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Branching Out: Horrible Histories

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If you like Horrible Histories, try these…

The Horrible Histories books have seen epic success – with over 60 books, a BAFTA award-winning TV series and several spin-off series to date. The books are well known for highlighting the gruesome side of history and are packed with jokes, comics and gruesome facts.

We’ve put together a list of ten similar books for fans of Horrible Histories. Readers who enjoy all the gory details of life in the past might like to try Anglo-Saxon Boy or Tony Robinson’s The Worst Children’s Jobs in History. If you want to get stuck into some gripping historical fiction, try Arctic Star or Caroline Lawrence’s timelessly popular Roman Mysteries series. For something a bit more lighthearted but still laced with historical detail, we recommend Smuggler’s Daughter or A Mummy Ate my Homework. Children looking for a fun spin to take the edge off cold hard facts should try So You Think You’ve Got it Bad: Life as a Kid in Ancient Rome or Adam Kay’s joke-packed history of medicine in Kay’s Marvellous Medicine.

Browse the full list below of books for children looking for what to read next after Horrible Histories…

Books for Fans of Horrible Histories

Thiago de Moraes
Chapter book

A heavily illustrated chapter book full of interesting and unusual facts about Ancient Egypt woven into a funny, action-packed time travel adventure. The book includes an engaging mix of visual features, including comic strips, maps and full page spreads and also has bonus activities at the end include hieroglyphic codes to crack – a winning combination for reluctant readers and those who enjoy fact-finding in a story.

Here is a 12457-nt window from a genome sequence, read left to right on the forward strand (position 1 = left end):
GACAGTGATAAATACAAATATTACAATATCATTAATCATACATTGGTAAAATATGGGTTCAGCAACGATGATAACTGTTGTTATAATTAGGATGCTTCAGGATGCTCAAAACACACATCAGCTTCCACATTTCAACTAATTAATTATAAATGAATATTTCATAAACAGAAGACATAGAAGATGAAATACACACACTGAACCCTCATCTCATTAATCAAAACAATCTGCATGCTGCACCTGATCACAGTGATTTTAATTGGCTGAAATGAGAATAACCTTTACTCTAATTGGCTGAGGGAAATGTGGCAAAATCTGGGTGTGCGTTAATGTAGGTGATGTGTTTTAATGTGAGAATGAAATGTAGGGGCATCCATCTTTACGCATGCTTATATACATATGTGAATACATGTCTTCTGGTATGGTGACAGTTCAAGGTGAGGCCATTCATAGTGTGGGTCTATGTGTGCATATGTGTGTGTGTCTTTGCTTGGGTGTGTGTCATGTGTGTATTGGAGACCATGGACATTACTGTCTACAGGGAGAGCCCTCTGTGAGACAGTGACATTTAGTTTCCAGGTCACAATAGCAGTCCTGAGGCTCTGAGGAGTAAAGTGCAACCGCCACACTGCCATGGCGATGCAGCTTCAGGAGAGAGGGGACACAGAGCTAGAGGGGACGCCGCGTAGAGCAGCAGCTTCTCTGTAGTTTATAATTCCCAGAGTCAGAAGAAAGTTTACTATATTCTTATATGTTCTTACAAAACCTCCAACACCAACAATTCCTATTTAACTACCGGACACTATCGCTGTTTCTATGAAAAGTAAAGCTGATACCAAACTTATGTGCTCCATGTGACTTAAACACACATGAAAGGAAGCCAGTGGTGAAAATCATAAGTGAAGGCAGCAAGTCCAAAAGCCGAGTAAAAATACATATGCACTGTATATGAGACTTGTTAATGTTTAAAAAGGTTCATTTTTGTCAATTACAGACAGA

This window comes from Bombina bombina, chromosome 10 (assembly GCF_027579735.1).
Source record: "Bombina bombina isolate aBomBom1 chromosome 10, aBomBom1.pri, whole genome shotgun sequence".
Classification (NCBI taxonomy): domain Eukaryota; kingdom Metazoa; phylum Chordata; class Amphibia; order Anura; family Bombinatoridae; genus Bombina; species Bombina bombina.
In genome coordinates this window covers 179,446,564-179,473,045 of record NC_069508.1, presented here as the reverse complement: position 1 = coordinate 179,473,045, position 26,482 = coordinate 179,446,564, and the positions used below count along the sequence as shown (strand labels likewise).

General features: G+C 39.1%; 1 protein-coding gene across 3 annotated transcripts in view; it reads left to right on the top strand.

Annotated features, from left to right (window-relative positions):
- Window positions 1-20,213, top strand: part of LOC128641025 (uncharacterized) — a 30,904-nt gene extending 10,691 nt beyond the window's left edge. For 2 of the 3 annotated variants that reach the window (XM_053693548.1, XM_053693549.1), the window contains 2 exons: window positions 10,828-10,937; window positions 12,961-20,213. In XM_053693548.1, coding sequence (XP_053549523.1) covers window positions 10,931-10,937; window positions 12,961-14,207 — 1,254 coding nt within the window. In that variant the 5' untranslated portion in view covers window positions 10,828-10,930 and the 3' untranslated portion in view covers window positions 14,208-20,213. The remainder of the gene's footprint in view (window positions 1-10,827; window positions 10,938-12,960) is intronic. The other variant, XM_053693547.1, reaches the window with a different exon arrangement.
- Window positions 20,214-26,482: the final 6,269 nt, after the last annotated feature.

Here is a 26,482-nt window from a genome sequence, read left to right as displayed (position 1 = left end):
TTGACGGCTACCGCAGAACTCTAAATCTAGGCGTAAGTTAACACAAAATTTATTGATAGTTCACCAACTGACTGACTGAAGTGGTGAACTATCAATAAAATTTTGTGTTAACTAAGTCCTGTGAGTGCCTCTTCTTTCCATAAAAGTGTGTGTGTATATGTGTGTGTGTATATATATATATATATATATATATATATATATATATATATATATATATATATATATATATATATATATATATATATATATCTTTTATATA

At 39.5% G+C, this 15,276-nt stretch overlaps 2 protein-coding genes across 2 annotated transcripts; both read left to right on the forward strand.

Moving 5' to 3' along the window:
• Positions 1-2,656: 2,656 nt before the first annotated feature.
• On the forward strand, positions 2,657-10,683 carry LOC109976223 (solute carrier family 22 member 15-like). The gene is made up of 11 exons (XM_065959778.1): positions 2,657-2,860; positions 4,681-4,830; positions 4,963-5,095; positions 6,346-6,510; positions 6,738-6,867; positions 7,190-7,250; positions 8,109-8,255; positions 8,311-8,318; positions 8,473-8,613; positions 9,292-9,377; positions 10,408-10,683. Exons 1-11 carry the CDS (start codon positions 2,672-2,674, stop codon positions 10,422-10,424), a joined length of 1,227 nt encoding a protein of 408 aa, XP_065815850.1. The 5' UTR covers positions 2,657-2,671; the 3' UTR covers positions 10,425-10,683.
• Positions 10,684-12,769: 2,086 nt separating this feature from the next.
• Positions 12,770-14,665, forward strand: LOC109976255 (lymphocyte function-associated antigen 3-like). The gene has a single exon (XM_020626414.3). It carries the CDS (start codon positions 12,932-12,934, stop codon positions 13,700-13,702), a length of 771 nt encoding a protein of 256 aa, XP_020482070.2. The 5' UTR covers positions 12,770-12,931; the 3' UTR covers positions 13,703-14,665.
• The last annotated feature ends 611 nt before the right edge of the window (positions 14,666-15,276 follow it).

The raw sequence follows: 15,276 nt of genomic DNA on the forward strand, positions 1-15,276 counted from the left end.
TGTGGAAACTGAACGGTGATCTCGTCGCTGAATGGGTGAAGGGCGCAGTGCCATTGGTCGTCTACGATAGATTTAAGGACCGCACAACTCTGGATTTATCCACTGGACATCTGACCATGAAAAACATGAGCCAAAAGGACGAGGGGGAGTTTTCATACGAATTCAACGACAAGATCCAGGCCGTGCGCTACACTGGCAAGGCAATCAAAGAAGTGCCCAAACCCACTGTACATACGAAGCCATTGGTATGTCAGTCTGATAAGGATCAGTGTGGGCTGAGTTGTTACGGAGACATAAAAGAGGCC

Philip Ardagh
 & Jamie Littler
Chapter book

Part of Philip Ardagh’s popular ‘The Secret Diary of…’ series, this is highly entertaining historical fiction for a young audience, bringing a place, a time and a way of life alive for its readers. This one is set in 18th century Cornwall, where Kitty and her family live in a small fishing village. Kitty’s father is the head of a gang of smugglers who are trying to keep their contraband and illegal activities hidden from the excisemen. Kitty is supposed to stay safely at home but she regularly creeps out at night to watch her father and his men at work. Very soon she gets caught up in the action, including a shipwreck, secret caves, betrayal and a prison break.

Tony Robinson
Non-fiction
In The Worst Children's Jobs in History Sir Tony Robinson takes you back to the days when being a kid was no excuse for getting out of hard labour. This book tells the stories of all the children whose work fed the nation, kept trains running, and put clothes on everyone's backs, over the last few hundred years of Britain's history. No longer will you have to listen to your parents, grandparents, uncles, neighbours, and random old people in the Co-op telling you how much harder they had it in their day. Next time you find yourself in that situation, ask them if they were a jigger-turner or a turnip-picker in their young day. No? An orderly boy, perhaps? A stepper? Maybe they spent their weekends making matchboxes? Still no? Then they have no idea about the real meaning of hard work. With profiles and testimonies of real kids in rotten jobs, this book will tell you things you probably didn't want to know about the back-breaking, puke-inducing reality of being a child in the past.
Marcia Williams
Chapter book
This is a highly recommended diary-style text by the popular author-illustrator Marcia Williams. It recounts the experiences of a nine-year-old girl during the Second World War and is presented with cartoon style illustrations, flaps, envelopes and a wealth of details about life for children during the war. My Secret War Diary, by Flossie Albright is a superb text to use to inspire recount or diary writing.
Chae Strathie
 & Marisa Morea
Non-fiction

Published in collaboration with The British Museum, this children’s information book offers a humorous and informative introduction to daily life in Ancient Rome and has a high appeal to readers in KS2.